Letters: 15 March 2015

Is the Referendum Act really limited to spring hunting?

Wonder of wonders, the law allowing an abrogative referendum is there to abolish spring hunting and spring hunting only, say some learned gentlemen from the Chamber of Advocates. And wonder of wonders, all the members of this choir, all renowned, not only for their professional acumen, but also for their stance with regard to hunting in general (not only spring hunting), have declared that they will be voting No in the forthcoming referendum. 

These lawyers, presumably after careful scrutiny, came to the conclusion that an Abrogative Referendum as part of our Referendum Act is there to abolish only spring hunting, none of the other sports or hobbies, not even hunting in autumn.

Thus the legislator, back when the Referendum Act was enacted, went through all the analytical studies to give the Maltese citizen the democratic right to invoke a referendum, which right will be extinguished immediately if and when Malta’s right to derogate for spring hunting, as granted by the European Court of Justice, is voted out by a referendum.

Did you really expect that you could go and fool around collecting signatures to do away with anything you feel is in your way? Did you really think that our democratic country would allow you such power? Of course not: our Abrogative Referendum is there purely and exclusively to enable the abolition of Malta’s right to derogate for spring hunting. Little did the aspiring politicians from Alternattiva Demokratika realise the limitation of this democratic right when they declared that the spring hunting referendum was just the beginning of a series of other referenda:

“Just the start of more referenda” – Carmel Cacopardo, Malta Today, November 22, 2013 and 

“It is quite possible the same could be done on other important issues” – Arnold Cassola, the Malta Independent, January 12, 2014. 

What a disappointment.

I am not a hunter (as many might have thought) but I love fishing and in fact am also a rugby enthusiast. Currently my sport is under attack by a faction in the UK in a similar way spring hunting is in Malta. One author wrote: “Schools, coaches and parents all contribute to a tribal, gladiatorial culture that encourages excessive aggression, suppresses injury reporting and encourages players to carry on when injured.” This is a blatant lie and only serves to shock and pre-condition people. Yes, I feel that the spring hunting referendum threatens my interests in a big way.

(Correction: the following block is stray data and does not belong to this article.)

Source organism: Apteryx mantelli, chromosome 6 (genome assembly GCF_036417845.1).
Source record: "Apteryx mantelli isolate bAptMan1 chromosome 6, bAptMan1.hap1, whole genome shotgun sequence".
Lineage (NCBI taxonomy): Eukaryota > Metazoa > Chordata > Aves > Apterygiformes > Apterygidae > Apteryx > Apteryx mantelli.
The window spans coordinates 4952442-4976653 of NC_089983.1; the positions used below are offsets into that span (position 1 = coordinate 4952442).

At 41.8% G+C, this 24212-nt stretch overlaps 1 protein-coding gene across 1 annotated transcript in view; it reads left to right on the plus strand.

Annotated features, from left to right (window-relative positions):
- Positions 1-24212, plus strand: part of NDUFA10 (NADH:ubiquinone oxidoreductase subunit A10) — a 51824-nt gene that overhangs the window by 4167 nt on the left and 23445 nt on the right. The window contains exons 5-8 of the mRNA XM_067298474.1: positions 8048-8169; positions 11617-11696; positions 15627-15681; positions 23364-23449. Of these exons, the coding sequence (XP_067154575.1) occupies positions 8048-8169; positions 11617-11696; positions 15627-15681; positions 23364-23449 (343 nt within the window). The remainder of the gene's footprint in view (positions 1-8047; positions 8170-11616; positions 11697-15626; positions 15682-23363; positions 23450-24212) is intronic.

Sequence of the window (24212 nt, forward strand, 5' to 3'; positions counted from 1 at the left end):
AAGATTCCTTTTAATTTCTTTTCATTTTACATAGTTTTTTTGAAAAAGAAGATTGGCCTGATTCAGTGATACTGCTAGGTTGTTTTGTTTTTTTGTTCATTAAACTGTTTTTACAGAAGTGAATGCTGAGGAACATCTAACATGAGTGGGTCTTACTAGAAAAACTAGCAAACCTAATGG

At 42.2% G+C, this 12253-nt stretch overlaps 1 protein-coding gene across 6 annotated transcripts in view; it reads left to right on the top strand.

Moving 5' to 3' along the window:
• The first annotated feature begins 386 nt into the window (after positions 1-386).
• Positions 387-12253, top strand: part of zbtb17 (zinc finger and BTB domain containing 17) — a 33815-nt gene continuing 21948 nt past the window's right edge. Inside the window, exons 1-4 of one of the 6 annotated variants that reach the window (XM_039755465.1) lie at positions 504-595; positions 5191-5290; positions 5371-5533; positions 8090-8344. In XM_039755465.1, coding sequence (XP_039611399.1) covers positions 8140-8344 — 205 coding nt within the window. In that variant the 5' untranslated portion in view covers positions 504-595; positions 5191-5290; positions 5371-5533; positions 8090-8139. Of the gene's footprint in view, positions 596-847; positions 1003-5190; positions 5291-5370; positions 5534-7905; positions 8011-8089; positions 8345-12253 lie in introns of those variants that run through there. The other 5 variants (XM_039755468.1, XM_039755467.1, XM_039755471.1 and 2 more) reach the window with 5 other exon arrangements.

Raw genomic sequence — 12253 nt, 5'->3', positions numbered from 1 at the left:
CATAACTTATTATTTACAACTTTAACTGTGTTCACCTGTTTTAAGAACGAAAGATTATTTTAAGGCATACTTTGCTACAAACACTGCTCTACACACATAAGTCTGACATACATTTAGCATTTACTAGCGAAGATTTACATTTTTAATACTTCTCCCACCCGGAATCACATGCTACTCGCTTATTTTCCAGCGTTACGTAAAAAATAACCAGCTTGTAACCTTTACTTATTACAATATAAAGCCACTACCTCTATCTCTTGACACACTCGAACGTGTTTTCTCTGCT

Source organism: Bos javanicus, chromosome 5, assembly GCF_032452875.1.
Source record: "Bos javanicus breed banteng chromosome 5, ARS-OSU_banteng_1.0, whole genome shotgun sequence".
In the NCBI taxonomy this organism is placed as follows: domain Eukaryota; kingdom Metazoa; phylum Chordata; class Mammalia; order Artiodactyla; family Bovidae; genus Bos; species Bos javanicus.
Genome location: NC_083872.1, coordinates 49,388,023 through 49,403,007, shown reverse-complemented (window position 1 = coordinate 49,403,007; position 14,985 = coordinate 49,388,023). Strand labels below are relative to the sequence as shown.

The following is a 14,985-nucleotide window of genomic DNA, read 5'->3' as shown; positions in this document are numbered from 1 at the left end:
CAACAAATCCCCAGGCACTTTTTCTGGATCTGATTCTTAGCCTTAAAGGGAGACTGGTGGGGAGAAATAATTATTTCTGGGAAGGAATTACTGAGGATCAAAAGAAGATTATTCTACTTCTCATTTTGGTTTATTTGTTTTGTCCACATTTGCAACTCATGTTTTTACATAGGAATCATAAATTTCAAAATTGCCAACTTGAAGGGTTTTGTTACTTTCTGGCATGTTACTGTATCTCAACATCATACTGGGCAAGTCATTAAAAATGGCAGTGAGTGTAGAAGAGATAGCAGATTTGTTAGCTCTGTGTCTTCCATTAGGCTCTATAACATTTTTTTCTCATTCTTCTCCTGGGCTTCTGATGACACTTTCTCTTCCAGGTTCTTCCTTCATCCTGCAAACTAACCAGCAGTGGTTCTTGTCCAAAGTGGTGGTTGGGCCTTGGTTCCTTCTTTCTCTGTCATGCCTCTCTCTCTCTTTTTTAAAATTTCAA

Let us not forget that pre-EU accession spring hunting was guaranteed and endorsed, at least tacitly, by the EU referendum. Guarantees came from none other than the prime minister of the time, Eddie Fenech Adami and Simon Busuttil, then the head of the Malta EU information Centre MIC. The hunting fraternity at the time argued that EU accession would be very detrimental to hunting and trapping. I was all in favour of Malta joining the EU and staunchly argued with KSU and FKNK asking how can they keep maintaining this, given the unequivocal guarantees.

The proof is in the pudding, what followed is as clear and unequivocal as the guarantees. Can the learned lawyers in the choir give the Maltese citizens more reliable guarantees than those given to the hunters during the EU referendum campaign?          

I am no lawyer and my legal knowledge is inadequate, so I will limit myself to asking questions: Is it possible that our law book has one piece of legislation that applies only to one single issue and only that specific issue? I need to be convinced.

Our Abrogative Referendum Act is intended for the electorate to decide by means of a referendum “whether one or more provisions of an enactment shall not continue in force”, these enactments, save for a few exceptions are “an Act of Parliament and any Act passed by the Legislature of Malta and includes any Code, Ordinance, Proclamation, Order, Rule, Regulation, Bye-law, Notice or other instrument having the force of law in Malta”.

What is not controlled by law? Is it possible that the production of fireworks has no legislation backing it up? Are we saying that there is no statute whatsoever regulating the production of these hazards with the possibility of blowing up the neighbourhood in the process? How dare you Mr Legislator, allow others to abolish spring hunting and you don’t allow me to invoke a referendum to abolish fireworks, gun ownership, target shooting, horses on our busy roads, pigeons from our skies dropping excrement on our heads? Or those who disapprove of gays and gay marriages remove the new humane and progressive piece of legislation?

What right will the citizens of Malta have to reverse the decision by the referendum, say in two to three years’ time, if the majority so desire of course?